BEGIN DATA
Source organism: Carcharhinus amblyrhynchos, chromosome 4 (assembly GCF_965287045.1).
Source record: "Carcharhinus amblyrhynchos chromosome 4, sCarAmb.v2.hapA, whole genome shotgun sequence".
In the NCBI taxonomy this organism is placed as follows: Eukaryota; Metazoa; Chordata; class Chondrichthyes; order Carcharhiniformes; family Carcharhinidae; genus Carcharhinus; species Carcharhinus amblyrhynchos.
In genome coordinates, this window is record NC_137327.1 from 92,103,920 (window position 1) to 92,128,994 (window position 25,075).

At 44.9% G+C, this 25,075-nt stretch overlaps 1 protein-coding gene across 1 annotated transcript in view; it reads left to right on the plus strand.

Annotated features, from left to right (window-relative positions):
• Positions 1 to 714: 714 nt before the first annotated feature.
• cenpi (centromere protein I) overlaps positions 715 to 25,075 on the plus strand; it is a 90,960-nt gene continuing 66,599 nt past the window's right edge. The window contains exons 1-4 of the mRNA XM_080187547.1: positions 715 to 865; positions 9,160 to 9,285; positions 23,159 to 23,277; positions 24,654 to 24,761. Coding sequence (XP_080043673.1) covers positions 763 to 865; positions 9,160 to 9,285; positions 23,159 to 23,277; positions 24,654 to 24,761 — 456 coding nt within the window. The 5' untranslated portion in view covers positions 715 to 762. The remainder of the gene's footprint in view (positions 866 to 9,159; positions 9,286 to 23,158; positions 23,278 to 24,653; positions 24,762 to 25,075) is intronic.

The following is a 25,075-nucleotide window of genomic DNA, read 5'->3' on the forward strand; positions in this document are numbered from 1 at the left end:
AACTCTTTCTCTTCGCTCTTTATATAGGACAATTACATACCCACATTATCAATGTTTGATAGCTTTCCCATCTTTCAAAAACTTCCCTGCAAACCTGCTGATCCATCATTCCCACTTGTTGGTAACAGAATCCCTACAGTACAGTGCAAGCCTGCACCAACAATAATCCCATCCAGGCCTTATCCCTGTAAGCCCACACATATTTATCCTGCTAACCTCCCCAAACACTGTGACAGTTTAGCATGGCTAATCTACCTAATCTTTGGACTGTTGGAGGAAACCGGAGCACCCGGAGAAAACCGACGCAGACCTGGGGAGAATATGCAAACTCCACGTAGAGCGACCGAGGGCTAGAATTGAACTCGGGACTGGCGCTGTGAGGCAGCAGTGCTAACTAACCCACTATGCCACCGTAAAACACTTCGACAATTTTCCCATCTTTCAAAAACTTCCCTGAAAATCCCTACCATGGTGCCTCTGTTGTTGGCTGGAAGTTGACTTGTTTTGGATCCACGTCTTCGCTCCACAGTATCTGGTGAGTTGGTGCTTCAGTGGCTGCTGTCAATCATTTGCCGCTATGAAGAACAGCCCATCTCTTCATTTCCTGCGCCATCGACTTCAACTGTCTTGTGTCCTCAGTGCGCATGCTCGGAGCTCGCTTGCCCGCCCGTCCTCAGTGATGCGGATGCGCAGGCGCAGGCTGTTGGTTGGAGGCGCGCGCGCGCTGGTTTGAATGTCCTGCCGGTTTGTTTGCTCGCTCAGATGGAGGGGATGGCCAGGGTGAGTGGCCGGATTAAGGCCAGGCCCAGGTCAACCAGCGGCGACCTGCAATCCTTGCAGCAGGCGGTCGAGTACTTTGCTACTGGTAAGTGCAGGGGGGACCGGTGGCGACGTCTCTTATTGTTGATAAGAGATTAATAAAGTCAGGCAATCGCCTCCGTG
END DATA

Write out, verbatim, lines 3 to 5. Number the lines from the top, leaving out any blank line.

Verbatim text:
In the NCBI taxonomy this organism is placed as follows: Eukaryota; Metazoa; Chordata; class Chondrichthyes; order Carcharhiniformes; family Carcharhinidae; genus Carcharhinus; species Carcharhinus amblyrhynchos.
In genome coordinates, this window is record NC_137327.1 from 92,103,920 (window position 1) to 92,128,994 (window position 25,075).

At 44.9% G+C, this 25,075-nt stretch overlaps 1 protein-coding gene across 1 annotated transcript in view; it reads left to right on the plus strand.